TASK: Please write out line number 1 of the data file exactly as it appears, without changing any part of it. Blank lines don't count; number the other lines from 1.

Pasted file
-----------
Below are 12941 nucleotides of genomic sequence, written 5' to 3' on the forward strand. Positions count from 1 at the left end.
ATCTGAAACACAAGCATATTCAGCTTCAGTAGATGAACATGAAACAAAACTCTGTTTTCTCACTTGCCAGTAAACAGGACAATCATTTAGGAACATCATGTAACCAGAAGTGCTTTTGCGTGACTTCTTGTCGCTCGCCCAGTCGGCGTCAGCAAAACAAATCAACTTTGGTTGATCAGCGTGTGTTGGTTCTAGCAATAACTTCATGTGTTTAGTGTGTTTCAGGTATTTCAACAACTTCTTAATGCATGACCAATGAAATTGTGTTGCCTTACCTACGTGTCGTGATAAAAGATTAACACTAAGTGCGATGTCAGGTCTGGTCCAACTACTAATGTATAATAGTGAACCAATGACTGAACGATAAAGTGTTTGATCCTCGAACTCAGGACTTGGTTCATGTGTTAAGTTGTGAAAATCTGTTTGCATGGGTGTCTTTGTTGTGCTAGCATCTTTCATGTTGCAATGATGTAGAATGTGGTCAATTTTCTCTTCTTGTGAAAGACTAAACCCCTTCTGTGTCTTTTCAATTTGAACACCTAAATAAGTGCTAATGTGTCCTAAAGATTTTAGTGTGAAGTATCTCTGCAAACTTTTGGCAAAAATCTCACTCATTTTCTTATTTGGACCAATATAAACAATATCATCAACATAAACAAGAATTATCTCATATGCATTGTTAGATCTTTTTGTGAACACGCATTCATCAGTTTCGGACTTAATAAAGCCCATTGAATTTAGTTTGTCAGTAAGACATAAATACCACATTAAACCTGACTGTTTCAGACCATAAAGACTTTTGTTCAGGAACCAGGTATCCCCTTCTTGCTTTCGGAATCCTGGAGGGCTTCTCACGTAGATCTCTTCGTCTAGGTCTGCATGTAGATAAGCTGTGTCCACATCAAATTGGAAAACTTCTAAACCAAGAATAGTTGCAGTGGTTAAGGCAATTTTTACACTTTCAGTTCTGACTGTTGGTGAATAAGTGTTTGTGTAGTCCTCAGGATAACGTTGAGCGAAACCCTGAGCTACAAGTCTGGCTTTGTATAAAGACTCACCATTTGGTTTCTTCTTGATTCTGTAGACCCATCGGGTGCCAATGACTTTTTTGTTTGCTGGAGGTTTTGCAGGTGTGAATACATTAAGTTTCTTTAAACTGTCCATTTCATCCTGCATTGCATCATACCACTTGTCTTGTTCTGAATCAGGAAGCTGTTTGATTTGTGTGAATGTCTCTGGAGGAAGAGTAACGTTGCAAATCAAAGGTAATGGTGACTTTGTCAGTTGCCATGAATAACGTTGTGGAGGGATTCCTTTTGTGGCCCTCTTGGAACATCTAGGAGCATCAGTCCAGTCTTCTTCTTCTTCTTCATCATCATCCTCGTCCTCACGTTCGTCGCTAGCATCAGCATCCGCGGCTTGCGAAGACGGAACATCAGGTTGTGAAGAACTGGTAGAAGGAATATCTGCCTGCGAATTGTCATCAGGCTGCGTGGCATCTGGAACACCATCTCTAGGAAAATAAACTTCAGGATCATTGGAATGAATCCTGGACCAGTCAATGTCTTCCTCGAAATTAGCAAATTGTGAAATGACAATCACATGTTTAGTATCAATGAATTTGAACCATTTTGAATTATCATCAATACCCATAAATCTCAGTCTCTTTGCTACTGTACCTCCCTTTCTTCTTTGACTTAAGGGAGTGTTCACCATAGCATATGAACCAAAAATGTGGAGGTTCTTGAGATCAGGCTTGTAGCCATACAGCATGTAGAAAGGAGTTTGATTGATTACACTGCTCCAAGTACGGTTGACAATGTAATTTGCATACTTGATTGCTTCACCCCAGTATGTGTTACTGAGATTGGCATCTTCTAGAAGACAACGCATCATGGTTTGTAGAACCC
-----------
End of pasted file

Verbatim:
Below are 12941 nucleotides of genomic sequence, written 5' to 3' on the forward strand. Positions count from 1 at the left end.